In 2014, a major epidemic in West Africa (by far the largest in history) started in Guinea and spread to Liberia and Sierra Leone. By the time it ended in 2016 there had been more than 28,600 cases and 11,300 deaths. This large epidemic, for the first time, involved spread from rural areas to densely populated urban areas. Cases of EVD occurred internationally related to infected patients (often health care workers) either traveling to or being transferred for medical care to other countries. There were cases in Italy, Mali, Nigeria, Senegal, Spain, the United Kingdom and the U.S. Secondary infections resulted, mainly in health care settings, in Italy, Mali, Nigeria and the U.S. In fact, when all was said and done, 11 patients were cared for in the U.S. Nine survived, which is a testimony to the advanced care available in the U.S. Of interest, and also as a testimony to advanced care, all of the three patients treated in Italy, Spain and the U.K. survived.
The latest outbreak of EVD, caused by the Zaire species, started in the DRC (the 10th EVD epidemic in that country) in late July and is ongoing at the time of the writing of this article. Control of this outbreak is especially challenging because it is in an area with a large human population, and because of an armed conflict involoving several insurgent groups in the area. This area borders Uganda, South Sudan and Rwanda, and there is considerable cross-border movement with the risk of the virus being introduced into those countries.
Following an incubation period of 2 to 21 days, the patient develops a typical viral illness with fever, weakness, sore throat, headache and myalgias. This is followed by vomiting and diarrhea. There is a maculopapular rash. The severe illness then occurs with a coagulopathy and, in some, there is bleeding from multiple sites, including the gastrointestinal tract and mucous membranes. Multiorgan damage and necrosis then ensue, with renal and hepatic failure, or in the lucky cases, defervescence and improvement occurs with survival. Systemic and ophthalmic sequelae may occur in what has been named “the post-Ebola syndrome.” Uveitis is the most common finding during EVD convalescence and may lead to severe vision impairment or blindness in 40% of affected individuals. Ebola virus has been found in breast milk, semen, aqueous humor and cerebrospinal fluid of survivors after resolution of the infection. In fact, Ebola virus has been found in semen for up to several months, and in one case, a man infected a woman more than 500 days after recovery from EVD. In addition, a woman infected members of her family 1 year after recovering from EVD; she became ill again after a pregnancy that may have activated the virus.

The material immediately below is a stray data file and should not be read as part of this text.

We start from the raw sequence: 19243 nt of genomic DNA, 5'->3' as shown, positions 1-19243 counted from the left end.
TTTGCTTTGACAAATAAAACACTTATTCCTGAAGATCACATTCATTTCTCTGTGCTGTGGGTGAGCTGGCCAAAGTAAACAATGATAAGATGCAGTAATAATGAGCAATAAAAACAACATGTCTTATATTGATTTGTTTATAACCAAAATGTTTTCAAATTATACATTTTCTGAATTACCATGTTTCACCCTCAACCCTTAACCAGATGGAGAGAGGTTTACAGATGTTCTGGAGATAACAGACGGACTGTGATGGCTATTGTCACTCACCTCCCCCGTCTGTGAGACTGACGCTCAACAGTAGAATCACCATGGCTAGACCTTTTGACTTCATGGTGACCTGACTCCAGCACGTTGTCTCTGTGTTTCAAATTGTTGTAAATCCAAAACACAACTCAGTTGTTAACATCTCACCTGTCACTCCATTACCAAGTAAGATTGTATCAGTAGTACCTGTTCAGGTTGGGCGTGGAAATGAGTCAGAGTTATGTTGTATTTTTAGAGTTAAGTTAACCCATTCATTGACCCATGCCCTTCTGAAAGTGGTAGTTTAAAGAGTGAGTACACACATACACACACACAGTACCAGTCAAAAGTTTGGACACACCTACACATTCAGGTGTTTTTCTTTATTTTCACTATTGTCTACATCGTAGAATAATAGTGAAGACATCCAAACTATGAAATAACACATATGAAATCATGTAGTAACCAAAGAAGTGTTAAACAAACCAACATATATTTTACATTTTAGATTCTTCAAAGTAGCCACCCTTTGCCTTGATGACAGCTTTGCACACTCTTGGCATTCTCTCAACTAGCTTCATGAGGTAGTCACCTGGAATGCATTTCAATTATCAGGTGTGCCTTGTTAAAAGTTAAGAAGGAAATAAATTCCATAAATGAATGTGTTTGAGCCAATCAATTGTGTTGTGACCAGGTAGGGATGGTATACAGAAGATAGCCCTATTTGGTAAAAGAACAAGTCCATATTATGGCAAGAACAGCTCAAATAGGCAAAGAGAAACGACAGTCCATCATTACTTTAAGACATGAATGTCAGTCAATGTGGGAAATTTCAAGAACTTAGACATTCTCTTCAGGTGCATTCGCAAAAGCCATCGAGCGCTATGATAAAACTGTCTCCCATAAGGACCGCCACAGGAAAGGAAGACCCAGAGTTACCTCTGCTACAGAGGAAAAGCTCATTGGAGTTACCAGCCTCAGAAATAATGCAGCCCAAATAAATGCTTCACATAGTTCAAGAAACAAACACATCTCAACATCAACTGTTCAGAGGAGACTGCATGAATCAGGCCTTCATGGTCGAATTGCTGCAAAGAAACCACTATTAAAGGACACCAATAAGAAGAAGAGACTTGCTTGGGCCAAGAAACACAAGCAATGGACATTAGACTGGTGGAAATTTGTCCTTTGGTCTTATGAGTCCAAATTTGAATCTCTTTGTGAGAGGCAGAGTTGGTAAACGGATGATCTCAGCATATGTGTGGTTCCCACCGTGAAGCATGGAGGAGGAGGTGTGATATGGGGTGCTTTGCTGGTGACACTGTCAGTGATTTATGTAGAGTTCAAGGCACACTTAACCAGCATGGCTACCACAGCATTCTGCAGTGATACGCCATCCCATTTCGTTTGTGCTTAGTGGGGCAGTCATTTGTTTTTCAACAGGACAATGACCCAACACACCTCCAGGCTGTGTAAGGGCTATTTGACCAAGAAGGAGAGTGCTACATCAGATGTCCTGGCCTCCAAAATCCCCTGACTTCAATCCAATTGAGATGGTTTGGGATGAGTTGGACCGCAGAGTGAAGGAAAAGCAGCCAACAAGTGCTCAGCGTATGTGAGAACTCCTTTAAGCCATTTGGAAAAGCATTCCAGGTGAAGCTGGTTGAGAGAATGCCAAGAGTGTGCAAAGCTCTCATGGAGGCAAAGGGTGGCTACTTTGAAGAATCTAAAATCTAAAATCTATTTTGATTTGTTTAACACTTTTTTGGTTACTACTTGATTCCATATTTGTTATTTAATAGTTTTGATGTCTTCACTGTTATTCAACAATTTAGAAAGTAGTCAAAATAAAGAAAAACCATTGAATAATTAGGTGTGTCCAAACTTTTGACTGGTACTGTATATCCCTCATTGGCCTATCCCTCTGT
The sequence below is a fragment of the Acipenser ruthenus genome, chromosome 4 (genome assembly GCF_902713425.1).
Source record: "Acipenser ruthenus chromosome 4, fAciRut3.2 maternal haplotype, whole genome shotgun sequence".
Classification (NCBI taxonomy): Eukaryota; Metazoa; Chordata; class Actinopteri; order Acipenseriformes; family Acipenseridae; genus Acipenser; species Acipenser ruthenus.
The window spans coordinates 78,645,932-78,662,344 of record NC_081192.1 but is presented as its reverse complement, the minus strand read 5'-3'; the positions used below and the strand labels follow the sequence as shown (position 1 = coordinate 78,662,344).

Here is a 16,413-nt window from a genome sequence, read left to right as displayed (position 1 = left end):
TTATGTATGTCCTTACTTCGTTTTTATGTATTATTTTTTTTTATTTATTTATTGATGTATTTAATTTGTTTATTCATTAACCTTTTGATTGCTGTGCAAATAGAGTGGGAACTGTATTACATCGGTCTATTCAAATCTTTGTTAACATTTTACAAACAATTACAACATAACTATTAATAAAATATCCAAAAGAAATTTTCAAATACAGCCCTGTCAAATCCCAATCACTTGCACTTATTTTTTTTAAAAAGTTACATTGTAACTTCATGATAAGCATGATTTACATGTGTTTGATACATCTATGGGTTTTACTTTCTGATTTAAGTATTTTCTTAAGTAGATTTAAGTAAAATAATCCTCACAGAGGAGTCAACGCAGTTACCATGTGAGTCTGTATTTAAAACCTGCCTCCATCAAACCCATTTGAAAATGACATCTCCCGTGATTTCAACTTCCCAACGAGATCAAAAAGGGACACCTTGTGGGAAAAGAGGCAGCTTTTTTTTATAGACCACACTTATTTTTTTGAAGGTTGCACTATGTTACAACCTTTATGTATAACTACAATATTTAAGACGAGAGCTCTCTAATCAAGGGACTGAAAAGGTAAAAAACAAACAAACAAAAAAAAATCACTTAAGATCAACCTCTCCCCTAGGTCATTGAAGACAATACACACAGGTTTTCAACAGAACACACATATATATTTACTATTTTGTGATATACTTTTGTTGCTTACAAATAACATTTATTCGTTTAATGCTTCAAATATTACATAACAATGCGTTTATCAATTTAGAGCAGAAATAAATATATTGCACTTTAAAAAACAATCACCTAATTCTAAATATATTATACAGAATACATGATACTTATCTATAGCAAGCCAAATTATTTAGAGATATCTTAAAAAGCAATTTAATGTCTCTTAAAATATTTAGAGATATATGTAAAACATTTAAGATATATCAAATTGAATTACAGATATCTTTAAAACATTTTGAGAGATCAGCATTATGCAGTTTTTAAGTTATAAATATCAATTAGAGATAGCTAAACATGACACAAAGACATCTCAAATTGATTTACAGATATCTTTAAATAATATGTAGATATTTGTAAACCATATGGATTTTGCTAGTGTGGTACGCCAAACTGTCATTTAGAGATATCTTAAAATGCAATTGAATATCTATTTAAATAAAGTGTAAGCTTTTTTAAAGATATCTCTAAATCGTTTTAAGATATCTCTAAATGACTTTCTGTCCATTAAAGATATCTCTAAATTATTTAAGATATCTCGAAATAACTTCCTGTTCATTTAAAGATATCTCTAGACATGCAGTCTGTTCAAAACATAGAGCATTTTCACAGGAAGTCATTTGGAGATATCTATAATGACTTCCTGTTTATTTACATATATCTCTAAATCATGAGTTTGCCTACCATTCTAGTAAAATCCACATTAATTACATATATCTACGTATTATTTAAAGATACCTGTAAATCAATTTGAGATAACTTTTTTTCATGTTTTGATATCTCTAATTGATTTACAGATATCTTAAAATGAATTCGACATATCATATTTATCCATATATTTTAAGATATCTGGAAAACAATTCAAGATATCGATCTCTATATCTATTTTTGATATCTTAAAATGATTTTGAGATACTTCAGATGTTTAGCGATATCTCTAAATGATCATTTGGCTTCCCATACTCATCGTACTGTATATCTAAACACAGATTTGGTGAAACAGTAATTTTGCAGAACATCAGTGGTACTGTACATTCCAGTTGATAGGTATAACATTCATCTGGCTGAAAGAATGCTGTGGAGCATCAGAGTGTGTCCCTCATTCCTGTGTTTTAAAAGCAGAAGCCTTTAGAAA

In addition to visual problems, survivors of the epidemic in West Africa were described to have musculoskeletal pain, headache and multiple other complaints, some of which were also seen in a recovered U.S. physician.
Until very recently, there were no vaccines or antiviral therapies on the horizon. There is now a vaccine and a number of promising therapies. None of these have been approved.
The time-honored approach to stopping an epidemic was by 1) rapid identification of cases; 2) strict barrier isolation of infected people; 3) rapid and effective identification of contacts; and 4) strict isolation of contacts for the maximum incubation period (21 days) from time of contact.
Early recognition of cases by ongoing surveillance is critical, with prompt institution of appropriate isolation with barrier care and use of personal protective equipment (PPE) by caregivers. One of the fortunate aspects of EVD is that the patient is not contagious until becoming ill and then is usually so sick that he or she does not move about. Therefore, wide exposure is unusual, with the exception of funerals.
The populace must be warned to avoid dead or sick animals. Contact with the deceased at burials, where bodies are traditionally washed by hand, should be banned. The consumption of bat meat, a popular meal, should be forbidden, considering that fruit bats are thought to be the natural host of Ebola virus.
One of many social problems is the labeling of EVD treatment centers by the populace as “places of death,” a place to avoid. This results in some families hiding their sick family member, or even in some cases, kidnapping them from EVD treatment centers.